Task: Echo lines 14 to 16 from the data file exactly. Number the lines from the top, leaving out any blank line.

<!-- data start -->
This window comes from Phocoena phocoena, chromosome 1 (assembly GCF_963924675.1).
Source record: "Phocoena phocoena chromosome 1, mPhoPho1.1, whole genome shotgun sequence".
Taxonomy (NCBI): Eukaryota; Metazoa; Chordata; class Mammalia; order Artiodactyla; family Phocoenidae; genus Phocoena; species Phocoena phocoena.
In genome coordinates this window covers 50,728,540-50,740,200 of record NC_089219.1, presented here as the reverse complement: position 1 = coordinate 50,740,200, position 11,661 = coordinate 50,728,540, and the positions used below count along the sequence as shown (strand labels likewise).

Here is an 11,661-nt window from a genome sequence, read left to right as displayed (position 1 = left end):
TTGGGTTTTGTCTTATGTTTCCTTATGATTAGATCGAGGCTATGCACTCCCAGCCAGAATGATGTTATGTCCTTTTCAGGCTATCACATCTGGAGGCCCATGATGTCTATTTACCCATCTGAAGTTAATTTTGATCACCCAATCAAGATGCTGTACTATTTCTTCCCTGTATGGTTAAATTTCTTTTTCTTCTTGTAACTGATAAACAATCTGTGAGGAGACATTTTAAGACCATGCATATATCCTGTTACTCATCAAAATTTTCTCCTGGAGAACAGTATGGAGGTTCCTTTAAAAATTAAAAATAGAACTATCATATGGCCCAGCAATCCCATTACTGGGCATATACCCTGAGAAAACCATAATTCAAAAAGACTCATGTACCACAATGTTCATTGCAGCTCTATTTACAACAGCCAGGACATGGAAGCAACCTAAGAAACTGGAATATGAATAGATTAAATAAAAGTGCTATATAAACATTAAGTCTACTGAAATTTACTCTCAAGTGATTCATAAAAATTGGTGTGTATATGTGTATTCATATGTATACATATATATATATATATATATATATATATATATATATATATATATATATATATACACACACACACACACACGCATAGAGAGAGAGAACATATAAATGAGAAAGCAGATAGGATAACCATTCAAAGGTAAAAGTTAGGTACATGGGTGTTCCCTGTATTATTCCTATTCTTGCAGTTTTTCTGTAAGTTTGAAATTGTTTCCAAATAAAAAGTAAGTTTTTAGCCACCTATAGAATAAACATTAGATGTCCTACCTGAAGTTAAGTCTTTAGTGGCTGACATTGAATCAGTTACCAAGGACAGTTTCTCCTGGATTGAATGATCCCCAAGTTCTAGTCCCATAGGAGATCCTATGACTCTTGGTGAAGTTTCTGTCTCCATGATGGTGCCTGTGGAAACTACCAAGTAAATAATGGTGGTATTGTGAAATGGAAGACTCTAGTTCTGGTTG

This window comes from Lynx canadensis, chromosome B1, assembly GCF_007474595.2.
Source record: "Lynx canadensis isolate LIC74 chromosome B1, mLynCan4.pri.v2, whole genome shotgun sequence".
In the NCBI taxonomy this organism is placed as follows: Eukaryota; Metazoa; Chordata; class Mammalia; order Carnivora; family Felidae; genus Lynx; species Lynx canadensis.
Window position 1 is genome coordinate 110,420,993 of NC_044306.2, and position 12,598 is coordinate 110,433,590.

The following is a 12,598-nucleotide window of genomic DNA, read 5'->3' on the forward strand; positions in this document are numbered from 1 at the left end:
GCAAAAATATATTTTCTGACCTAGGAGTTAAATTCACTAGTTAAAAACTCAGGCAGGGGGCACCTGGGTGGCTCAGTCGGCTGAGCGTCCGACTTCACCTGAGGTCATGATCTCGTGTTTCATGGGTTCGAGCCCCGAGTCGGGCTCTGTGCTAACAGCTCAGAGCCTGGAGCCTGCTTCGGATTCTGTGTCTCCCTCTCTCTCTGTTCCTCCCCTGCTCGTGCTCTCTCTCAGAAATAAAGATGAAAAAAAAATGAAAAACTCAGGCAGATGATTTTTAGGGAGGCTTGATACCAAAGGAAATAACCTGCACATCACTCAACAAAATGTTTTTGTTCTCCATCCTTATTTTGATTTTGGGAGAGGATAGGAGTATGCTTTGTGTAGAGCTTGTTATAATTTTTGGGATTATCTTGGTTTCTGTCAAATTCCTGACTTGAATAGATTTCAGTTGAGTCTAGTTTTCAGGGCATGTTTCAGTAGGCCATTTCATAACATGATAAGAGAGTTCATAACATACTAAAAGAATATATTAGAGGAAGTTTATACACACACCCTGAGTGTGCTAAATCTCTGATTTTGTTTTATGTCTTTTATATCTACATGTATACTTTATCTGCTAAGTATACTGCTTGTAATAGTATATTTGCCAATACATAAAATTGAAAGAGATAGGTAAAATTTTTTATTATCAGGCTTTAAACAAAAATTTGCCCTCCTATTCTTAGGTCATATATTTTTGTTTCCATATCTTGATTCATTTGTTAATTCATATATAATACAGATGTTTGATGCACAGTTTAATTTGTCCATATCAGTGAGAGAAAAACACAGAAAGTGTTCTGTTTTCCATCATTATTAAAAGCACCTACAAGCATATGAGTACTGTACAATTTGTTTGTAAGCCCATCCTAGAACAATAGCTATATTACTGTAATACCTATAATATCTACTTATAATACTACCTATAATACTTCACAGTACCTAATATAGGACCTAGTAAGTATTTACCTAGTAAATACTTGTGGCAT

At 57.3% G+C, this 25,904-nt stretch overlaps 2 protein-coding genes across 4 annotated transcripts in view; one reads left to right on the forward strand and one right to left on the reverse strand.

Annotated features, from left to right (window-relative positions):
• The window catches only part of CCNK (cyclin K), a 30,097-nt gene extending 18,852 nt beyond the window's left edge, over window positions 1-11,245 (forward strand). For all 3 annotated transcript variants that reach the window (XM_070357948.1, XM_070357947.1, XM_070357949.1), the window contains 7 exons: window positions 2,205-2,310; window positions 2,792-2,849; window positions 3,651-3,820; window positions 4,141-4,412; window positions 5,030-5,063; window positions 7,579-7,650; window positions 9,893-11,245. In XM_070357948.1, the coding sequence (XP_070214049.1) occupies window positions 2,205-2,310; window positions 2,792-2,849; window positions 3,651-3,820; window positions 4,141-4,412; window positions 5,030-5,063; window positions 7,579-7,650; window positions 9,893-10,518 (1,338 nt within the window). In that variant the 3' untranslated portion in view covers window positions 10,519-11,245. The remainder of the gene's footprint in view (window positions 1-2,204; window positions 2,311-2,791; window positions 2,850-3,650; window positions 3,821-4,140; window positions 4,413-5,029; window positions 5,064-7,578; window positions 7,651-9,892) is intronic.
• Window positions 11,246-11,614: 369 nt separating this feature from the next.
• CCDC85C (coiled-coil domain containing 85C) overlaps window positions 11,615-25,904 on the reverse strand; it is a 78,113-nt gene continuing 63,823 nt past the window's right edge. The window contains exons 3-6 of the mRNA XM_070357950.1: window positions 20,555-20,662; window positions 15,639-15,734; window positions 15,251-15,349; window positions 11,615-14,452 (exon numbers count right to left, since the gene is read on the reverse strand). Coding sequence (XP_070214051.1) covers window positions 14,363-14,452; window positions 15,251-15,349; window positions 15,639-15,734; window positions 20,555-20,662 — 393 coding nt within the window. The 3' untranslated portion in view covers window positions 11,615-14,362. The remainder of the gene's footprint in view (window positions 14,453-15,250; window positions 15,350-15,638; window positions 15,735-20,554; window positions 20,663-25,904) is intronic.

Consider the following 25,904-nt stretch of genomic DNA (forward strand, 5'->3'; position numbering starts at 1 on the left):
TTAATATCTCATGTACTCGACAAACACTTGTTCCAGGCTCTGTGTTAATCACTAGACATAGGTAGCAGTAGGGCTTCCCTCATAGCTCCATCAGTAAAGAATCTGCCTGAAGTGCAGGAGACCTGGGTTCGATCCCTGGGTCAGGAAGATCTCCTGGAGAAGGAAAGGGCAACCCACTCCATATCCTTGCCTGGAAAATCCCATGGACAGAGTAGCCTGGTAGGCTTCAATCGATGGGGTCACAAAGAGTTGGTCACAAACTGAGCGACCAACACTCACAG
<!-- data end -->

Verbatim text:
Annotated features, from left to right (window-relative positions):
• The window catches only part of CCNK (cyclin K), a 30,097-nt gene extending 18,852 nt beyond the window's left edge, over window positions 1-11,245 (forward strand). For all 3 annotated transcript variants that reach the window (XM_070357948.1, XM_070357947.1, XM_070357949.1), the window contains 7 exons: window positions 2,205-2,310; window positions 2,792-2,849; window positions 3,651-3,820; window positions 4,141-4,412; window positions 5,030-5,063; window positions 7,579-7,650; window positions 9,893-11,245. In XM_070357948.1, the coding sequence (XP_070214049.1) occupies window positions 2,205-2,310; window positions 2,792-2,849; window positions 3,651-3,820; window positions 4,141-4,412; window positions 5,030-5,063; window positions 7,579-7,650; window positions 9,893-10,518 (1,338 nt within the window). In that variant the 3' untranslated portion in view covers window positions 10,519-11,245. The remainder of the gene's footprint in view (window positions 1-2,204; window positions 2,311-2,791; window positions 2,850-3,650; window positions 3,821-4,140; window positions 4,413-5,029; window positions 5,064-7,578; window positions 7,651-9,892) is intronic.
• Window positions 11,246-11,614: 369 nt separating this feature from the next.